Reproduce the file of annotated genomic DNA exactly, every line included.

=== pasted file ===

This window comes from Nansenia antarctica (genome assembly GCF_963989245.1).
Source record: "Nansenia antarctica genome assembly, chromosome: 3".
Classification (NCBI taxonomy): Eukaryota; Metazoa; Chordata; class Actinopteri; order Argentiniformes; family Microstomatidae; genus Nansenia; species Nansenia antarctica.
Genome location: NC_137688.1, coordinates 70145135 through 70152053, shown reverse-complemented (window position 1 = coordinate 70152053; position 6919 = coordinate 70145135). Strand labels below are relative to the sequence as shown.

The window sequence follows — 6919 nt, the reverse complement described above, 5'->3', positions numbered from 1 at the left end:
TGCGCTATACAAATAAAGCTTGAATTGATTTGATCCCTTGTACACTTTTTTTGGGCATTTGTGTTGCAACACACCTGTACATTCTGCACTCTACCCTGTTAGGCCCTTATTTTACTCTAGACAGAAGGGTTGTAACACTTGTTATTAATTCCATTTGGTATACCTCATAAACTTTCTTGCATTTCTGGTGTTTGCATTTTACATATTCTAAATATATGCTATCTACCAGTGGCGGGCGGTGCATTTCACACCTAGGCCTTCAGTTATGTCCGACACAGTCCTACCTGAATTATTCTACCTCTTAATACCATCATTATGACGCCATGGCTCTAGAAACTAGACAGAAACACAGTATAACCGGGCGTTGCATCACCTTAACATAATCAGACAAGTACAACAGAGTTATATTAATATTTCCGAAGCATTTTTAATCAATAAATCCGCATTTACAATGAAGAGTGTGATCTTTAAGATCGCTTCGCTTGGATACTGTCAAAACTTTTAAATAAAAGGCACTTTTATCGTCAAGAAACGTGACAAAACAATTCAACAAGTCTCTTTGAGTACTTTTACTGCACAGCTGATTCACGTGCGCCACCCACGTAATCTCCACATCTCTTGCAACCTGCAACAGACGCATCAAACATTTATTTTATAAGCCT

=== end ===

This window comes from Nansenia antarctica (genome assembly GCF_963989245.1).
Source record: "Nansenia antarctica genome assembly, chromosome: 3".
Classification (NCBI taxonomy): Eukaryota; Metazoa; Chordata; class Actinopteri; order Argentiniformes; family Microstomatidae; genus Nansenia; species Nansenia antarctica.
Genome location: NC_137688.1, coordinates 70145135 through 70152053, shown reverse-complemented (window position 1 = coordinate 70152053; position 6919 = coordinate 70145135). Strand labels below are relative to the sequence as shown.

The window sequence follows — 6919 nt, the reverse complement described above, 5'->3', positions numbered from 1 at the left end:
TGCGCTATACAAATAAAGCTTGAATTGATTTGATCCCTTGTACACTTTTTTTGGGCATTTGTGTTGCAACACACCTGTACATTCTGCACTCTACCCTGTTAGGCCCTTATTTTACTCTAGACAGAAGGGTTGTAACACTTGTTATTAATTCCATTTGGTATACCTCATAAACTTTCTTGCATTTCTGGTGTTTGCATTTTACATATTCTAAATATATGCTATCTACCAGTGGCGGGCGGTGCATTTCACACCTAGGCCTTCAGTTATGTCCGACACAGTCCTACCTGAATTATTCTACCTCTTAATACCATCATTATGACGCCATGGCTCTAGAAACTAGACAGAAACACAGTATAACCGGGCGTTGCATCACCTTAACATAATCAGACAAGTACAACAGAGTTATATTAATATTTCCGAAGCATTTTTAATCAATAAATCCGCATTTACAATGAAGAGTGTGATCTTTAAGATCGCTTCGCTTGGATACTGTCAAAACTTTTAAATAAAAGGCACTTTTATCGTCAAGAAACGTGACAAAACAATTCAACAAGTCTCTTTGAGTACTTTTACTGCACAGCTGATTCACGTGCGCCACCCACGTAATCTCCACATCTCTTGCAACCTGCAACAGACGCATCAAACATTTATTTTATAAGCCT